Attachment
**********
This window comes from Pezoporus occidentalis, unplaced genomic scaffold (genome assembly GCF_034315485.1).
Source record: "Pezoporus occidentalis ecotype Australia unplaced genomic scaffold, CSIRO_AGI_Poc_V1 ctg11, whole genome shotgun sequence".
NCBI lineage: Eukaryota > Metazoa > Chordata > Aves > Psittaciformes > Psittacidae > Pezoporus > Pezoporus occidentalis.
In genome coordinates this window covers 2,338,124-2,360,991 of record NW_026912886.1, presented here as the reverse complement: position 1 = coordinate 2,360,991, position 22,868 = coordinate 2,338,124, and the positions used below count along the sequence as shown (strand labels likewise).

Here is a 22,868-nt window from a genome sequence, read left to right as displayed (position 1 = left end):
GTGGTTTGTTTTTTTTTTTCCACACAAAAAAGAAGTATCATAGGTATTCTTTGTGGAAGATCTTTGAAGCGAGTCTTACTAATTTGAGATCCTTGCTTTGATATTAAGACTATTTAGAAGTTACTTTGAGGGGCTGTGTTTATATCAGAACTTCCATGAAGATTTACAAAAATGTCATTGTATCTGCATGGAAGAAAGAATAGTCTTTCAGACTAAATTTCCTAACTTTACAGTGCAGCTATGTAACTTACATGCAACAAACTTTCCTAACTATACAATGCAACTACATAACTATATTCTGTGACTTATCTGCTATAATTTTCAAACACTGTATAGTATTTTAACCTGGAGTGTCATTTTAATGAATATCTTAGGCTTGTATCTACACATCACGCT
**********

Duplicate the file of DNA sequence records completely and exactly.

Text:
This window comes from Pezoporus occidentalis, unplaced genomic scaffold (genome assembly GCF_034315485.1).
Source record: "Pezoporus occidentalis ecotype Australia unplaced genomic scaffold, CSIRO_AGI_Poc_V1 ctg11, whole genome shotgun sequence".
NCBI lineage: Eukaryota > Metazoa > Chordata > Aves > Psittaciformes > Psittacidae > Pezoporus > Pezoporus occidentalis.
In genome coordinates this window covers 2,338,124-2,360,991 of record NW_026912886.1, presented here as the reverse complement: position 1 = coordinate 2,360,991, position 22,868 = coordinate 2,338,124, and the positions used below count along the sequence as shown (strand labels likewise).

Here is a 22,868-nt window from a genome sequence, read left to right as displayed (position 1 = left end):
GTGGTTTGTTTTTTTTTTTCCACACAAAAAAGAAGTATCATAGGTATTCTTTGTGGAAGATCTTTGAAGCGAGTCTTACTAATTTGAGATCCTTGCTTTGATATTAAGACTATTTAGAAGTTACTTTGAGGGGCTGTGTTTATATCAGAACTTCCATGAAGATTTACAAAAATGTCATTGTATCTGCATGGAAGAAAGAATAGTCTTTCAGACTAAATTTCCTAACTTTACAGTGCAGCTATGTAACTTACATGCAACAAACTTTCCTAACTATACAATGCAACTACATAACTATATTCTGTGACTTATCTGCTATAATTTTCAAACACTGTATAGTATTTTAACCTGGAGTGTCATTTTAATGAATATCTTAGGCTTGTATCTACACATCACGCT